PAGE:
private tutors (freedmen or slaves).
Only the wealthiest boys continued on to the highest level of education at age 14, which prepared them for public careers in law and
Vindolanda Tablets
Stories from the Vindolanda Tablets
©Archaeology Scotland and YAC
The oldest surviving handwritten documents in Britain were written in Roman cursive script almost 2000 years ago (in the 1st and
2nd centuries AD) on thin, postcard-sized slices of wood. They
were excavated from the Vindolanda Roman Fort on Hadrian’s
Wall, Northumberland, and are known as the Vindolanda Writing
The tablets survived because they were buried in wet soil which
was sealed off during rebuilding works.
The Vindolanda tablets and other literary sources such as coins,
graffiti, gravestones, Roman papyrus documents from Egypt, and
manufacturer’s inscriptions on mass-produced goods, suggest
that many people in the Roman Empire had basic literacy skills.
Fantastic Fact: Before the Vindolanda tablets were found, we
only knew the names of a few individuals from grave inscriptions and graffiti. The tablets list over 200 people!
Tablet from Vindolanda © Trustees of the British Museum
The tablets are a mix of Roman army documents plus letters from
a variety of places in Britain and abroad. At the time the tablets
were written, we know that the Roman army had a lot of soldiers
from all over the Empire
The letters were written to and from Roman soldiers stationed at
Vindolanda, their families, and educated slaves.
One letter is addressed from one slave to another about payment
of some items needed for Saturnalia, an ancient Roman festival.
An account of food supplies which was probably for the fort Commander’s residence gives us an idea of ancient diet: fish-sauce
condiment; lard for cooking; beer – this was safer to drink than
water; and barley to feed the household’s livestock.
Some things never change! In one letter, a man complains that
he hasn’t heard from his friend.
Birch Bark Tablets Activity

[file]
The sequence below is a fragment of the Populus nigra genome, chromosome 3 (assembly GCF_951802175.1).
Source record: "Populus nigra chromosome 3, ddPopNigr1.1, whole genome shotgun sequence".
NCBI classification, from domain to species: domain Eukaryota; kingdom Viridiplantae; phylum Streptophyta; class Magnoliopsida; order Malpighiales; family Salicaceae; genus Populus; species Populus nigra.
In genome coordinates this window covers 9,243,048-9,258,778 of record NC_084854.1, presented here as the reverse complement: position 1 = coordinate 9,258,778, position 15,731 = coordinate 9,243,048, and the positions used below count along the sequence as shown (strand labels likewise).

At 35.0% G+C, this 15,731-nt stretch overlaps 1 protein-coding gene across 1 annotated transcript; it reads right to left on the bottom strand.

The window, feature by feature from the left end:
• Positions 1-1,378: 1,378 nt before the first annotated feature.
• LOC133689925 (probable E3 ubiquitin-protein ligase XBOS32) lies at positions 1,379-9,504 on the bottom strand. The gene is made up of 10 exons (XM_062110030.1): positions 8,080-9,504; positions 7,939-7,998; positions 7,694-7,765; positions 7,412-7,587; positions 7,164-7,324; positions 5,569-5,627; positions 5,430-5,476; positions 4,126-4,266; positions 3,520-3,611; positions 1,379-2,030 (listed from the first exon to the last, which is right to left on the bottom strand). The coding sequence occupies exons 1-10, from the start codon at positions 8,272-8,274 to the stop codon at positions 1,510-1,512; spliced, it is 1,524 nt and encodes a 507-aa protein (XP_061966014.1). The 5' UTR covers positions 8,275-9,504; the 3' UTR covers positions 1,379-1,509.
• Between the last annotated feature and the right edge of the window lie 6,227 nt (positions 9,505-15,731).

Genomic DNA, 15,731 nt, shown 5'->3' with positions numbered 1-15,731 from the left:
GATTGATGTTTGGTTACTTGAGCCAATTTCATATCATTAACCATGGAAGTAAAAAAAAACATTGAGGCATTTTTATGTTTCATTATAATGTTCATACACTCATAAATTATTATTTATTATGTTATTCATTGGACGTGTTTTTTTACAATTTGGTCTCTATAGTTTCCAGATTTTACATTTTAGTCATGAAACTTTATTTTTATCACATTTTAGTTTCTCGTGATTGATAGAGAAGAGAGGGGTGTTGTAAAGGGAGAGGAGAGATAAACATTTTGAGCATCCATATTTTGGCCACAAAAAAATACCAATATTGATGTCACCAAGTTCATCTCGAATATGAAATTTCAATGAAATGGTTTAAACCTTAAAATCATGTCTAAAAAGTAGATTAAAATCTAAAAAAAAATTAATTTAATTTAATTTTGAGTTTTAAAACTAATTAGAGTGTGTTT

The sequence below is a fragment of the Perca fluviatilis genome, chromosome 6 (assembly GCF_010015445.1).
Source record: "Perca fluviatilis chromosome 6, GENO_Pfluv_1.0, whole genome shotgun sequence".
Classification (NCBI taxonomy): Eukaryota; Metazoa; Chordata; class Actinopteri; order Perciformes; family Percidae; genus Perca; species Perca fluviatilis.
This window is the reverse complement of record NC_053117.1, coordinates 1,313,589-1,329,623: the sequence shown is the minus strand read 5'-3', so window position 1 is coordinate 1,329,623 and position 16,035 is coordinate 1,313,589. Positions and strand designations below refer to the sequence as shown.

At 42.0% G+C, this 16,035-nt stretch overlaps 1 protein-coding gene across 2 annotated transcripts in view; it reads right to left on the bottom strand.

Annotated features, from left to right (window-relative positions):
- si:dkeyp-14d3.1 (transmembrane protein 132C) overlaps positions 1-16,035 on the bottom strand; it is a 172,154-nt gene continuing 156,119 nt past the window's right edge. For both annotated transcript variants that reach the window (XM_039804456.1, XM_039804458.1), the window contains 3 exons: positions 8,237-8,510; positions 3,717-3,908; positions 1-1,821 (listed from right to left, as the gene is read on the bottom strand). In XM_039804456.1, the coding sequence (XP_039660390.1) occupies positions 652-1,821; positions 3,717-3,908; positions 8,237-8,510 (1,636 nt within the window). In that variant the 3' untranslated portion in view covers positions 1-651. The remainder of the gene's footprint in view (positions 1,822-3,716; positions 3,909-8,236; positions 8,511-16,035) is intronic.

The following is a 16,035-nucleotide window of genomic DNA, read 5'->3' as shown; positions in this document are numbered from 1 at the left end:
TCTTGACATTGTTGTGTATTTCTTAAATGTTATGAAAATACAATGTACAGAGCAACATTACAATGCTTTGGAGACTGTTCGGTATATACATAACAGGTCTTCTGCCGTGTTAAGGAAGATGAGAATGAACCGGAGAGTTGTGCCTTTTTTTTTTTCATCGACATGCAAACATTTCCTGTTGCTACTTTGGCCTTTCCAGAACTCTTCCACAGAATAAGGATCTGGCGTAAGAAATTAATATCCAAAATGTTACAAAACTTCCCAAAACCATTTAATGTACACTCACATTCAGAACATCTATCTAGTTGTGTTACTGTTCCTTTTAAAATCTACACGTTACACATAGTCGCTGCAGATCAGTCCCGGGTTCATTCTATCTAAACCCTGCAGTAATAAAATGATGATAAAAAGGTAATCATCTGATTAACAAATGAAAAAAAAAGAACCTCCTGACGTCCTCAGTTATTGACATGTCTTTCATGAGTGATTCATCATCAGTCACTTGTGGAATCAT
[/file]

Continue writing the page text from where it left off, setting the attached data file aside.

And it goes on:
Make a replica birch bark tablet like those found at Vindolanda! Vindolanda tablets were made out of alder or birch bark, which was cut
off of the tree and then made into sheaves a few mm thick. When used to write letters, the bark was folded down the middle and then
probably secured with cords.
What you’ll need: two pieces per person of either birch bark or card paper, ruler, pencil, pen and scissors and string
Step 1: If using real birch bark, prepare the wood by gently washing it with washing up liquid and warm water. The bark may be thin
enough to be used as paper at this stage. If the bark is thick, soak it in warm water until you can peel away layers that are paper-thin. Set
the thin pieces of bark on to several pieces of kitchen roll and gently flatten the pieces with your fingers. Let them air dry.
Step 2: Using a pencil and ruler, draw a line down the middle of your paper or birch bark.
Step 3: Fold the paper or birch bark down the middle, following the pencil line. Keeping it folded, cut out two notches on the other side
of the paper/birch bark, so you cut through the two pieces of paper at once.
Step 4: Open up the paper/birch bark once more and write your message using Roman Cursive Script. To seal your tablet, fold it over one
last time and tie it with string. Use the notches as anchors to hold your string.
Step 2
Step 3
Step 4
Roman Cursive Script
Birch bark tablet from Vindolanda late 1st or early 2nd century AD
©The Trustees of the British Museum. Licensor SCRAN 000-000-656-164-C